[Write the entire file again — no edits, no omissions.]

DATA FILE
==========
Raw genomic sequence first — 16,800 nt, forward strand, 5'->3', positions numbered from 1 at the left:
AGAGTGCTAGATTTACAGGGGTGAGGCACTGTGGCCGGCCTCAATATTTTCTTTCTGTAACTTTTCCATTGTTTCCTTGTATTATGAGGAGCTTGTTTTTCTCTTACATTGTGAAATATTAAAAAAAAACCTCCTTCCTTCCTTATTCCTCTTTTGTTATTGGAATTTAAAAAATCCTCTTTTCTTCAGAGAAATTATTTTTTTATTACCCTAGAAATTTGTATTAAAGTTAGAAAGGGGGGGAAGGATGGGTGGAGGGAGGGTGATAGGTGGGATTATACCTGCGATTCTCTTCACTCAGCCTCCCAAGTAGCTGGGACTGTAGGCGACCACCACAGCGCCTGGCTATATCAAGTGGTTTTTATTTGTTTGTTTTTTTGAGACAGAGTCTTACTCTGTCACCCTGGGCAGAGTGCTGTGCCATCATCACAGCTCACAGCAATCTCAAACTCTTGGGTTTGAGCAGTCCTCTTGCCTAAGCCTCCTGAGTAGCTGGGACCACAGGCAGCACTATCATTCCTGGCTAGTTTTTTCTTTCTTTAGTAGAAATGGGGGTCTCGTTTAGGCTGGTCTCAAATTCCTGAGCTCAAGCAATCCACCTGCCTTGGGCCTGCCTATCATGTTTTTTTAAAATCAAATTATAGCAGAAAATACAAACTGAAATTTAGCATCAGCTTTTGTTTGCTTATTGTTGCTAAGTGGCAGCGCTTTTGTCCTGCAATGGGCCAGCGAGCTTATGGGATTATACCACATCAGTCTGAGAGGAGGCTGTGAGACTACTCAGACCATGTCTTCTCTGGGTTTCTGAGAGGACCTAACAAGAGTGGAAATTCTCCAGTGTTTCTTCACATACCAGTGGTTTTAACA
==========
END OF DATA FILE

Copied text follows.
Raw genomic sequence first — 16,800 nt, forward strand, 5'->3', positions numbered from 1 at the left:
AGAGTGCTAGATTTACAGGGGTGAGGCACTGTGGCCGGCCTCAATATTTTCTTTCTGTAACTTTTCCATTGTTTCCTTGTATTATGAGGAGCTTGTTTTTCTCTTACATTGTGAAATATTAAAAAAAAACCTCCTTCCTTCCTTATTCCTCTTTTGTTATTGGAATTTAAAAAATCCTCTTTTCTTCAGAGAAATTATTTTTTTATTACCCTAGAAATTTGTATTAAAGTTAGAAAGGGGGGGAAGGATGGGTGGAGGGAGGGTGATAGGTGGGATTATACCTGCGATTCTCTTCACTCAGCCTCCCAAGTAGCTGGGACTGTAGGCGACCACCACAGCGCCTGGCTATATCAAGTGGTTTTTATTTGTTTGTTTTTTTGAGACAGAGTCTTACTCTGTCACCCTGGGCAGAGTGCTGTGCCATCATCACAGCTCACAGCAATCTCAAACTCTTGGGTTTGAGCAGTCCTCTTGCCTAAGCCTCCTGAGTAGCTGGGACCACAGGCAGCACTATCATTCCTGGCTAGTTTTTTCTTTCTTTAGTAGAAATGGGGGTCTCGTTTAGGCTGGTCTCAAATTCCTGAGCTCAAGCAATCCACCTGCCTTGGGCCTGCCTATCATGTTTTTTTAAAATCAAATTATAGCAGAAAATACAAACTGAAATTTAGCATCAGCTTTTGTTTGCTTATTGTTGCTAAGTGGCAGCGCTTTTGTCCTGCAATGGGCCAGCGAGCTTATGGGATTATACCACATCAGTCTGAGAGGAGGCTGTGAGACTACTCAGACCATGTCTTCTCTGGGTTTCTGAGAGGACCTAACAAGAGTGGAAATTCTCCAGTGTTTCTTCACATACCAGTGGTTTTAACA